This floating castle appears to be from an enchanted fable, but in actuality it is Europe's best preserved Renaissance water castle.
What provoked Will Rogers to call Osage, Oklahoma’s woods, lakes and rocks “the most unique place” in America? That’s easy: the combined preservation of natural scenery and national history on display at the wild-western world of Woolaroc Museum.
This hidden national treasure owes many-a-thanks to Uncle Frank (aka: Frank Phillips, co-founder of Phillips Petroleum Company) a successful oilman, decorated Chevalier, adopted chief of the Osage Indians, and an Oklahoma Hall of Famer.
In 1927, Uncle Frank sponsored two planes to compete in the Dole Air Race from California to Hawaii. One of the planes aborted the race due to mechanical issues, but the other, named “Woolaroc” after the bountiful land of Uncle Frank’s home in Osage County — won the transpacific contest.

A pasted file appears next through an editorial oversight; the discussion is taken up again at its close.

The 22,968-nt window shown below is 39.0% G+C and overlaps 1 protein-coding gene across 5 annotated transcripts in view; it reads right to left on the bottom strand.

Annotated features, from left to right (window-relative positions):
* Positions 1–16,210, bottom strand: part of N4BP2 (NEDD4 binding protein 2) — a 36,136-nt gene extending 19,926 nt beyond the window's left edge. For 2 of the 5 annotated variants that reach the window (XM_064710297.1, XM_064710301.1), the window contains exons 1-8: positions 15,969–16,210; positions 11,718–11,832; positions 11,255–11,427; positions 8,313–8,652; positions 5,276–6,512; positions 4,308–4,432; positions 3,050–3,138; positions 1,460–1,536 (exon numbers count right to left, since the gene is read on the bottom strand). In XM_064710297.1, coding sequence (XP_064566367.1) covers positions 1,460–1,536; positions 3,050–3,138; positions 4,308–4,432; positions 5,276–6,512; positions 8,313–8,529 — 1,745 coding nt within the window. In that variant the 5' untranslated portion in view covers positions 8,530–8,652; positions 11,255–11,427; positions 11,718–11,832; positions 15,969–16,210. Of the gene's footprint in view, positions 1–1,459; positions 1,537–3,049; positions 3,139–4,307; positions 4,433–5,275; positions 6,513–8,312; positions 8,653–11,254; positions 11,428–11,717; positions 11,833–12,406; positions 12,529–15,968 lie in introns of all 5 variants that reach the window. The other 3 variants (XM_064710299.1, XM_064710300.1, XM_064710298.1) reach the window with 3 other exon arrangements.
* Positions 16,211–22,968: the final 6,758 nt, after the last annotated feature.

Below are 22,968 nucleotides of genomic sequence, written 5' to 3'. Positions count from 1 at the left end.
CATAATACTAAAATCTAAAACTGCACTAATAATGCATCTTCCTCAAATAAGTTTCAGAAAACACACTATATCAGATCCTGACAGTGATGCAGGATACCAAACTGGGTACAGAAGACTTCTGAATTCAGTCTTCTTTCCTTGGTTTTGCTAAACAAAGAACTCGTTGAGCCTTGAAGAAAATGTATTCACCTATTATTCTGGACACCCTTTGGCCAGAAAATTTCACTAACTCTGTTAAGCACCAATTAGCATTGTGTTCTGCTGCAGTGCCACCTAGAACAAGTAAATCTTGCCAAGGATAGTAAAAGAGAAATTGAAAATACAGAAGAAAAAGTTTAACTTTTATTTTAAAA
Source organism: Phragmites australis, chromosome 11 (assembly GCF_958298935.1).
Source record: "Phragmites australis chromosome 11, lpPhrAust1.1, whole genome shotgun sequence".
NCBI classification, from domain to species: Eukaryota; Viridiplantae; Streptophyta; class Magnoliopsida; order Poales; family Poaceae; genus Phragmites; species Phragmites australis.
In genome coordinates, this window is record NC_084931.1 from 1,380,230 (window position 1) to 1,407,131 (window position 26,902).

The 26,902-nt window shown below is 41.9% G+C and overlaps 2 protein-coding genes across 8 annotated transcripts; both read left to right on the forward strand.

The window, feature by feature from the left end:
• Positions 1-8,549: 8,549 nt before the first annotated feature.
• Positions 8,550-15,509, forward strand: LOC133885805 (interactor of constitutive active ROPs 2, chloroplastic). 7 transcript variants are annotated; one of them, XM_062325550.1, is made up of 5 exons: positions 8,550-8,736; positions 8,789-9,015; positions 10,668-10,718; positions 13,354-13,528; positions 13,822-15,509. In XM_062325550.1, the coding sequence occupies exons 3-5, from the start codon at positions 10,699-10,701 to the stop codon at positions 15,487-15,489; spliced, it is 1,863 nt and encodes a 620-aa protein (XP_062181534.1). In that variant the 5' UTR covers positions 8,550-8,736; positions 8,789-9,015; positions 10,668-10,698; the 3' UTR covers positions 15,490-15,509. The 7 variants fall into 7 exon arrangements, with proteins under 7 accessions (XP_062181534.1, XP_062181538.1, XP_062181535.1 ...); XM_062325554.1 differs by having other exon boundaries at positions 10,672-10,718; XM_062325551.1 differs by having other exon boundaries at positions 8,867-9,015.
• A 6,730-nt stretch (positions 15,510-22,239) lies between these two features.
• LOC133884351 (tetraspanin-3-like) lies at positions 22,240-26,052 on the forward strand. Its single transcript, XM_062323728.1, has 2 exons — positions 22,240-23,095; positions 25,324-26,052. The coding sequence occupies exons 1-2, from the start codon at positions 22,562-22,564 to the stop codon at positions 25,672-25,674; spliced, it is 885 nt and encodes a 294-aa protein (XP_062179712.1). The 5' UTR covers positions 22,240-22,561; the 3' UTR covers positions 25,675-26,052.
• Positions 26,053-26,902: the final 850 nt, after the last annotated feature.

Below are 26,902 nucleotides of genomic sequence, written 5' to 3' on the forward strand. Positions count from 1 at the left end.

After being crowned champion and spending some time in the Hawaiian sun, “Woolaroc” came home to Uncle Frank’s sprawling ranch where it was soon surrounded by decorative guns, Native American relics, and other artisanal crafts of the Wild Wild West. Uncle Frank’s “little airplane museum” soon grew to become the 50,000-sq. ft. museum it is today.
Aside from being home to a historic airplane and 3,700 acres of wildlife, Woolaroc Museum is also home to the Pioneer Woman models, the result of a competition to create miniature sculptures by 12 different artists, which toured the country and crowned a victor in a national vote. Adventurers to the wild-west world of Woolaroc can see the winning piece on display alongside the other 11 contenders.
With its collection of Western artifacts, exotic wildlife and sprawling scenery, Woolaroc is unquestionably worthy of wonder. But is it “the most unique place in the country”? Let us know after your visit.
Written by: Sam Jacobson
Already have an account? Log In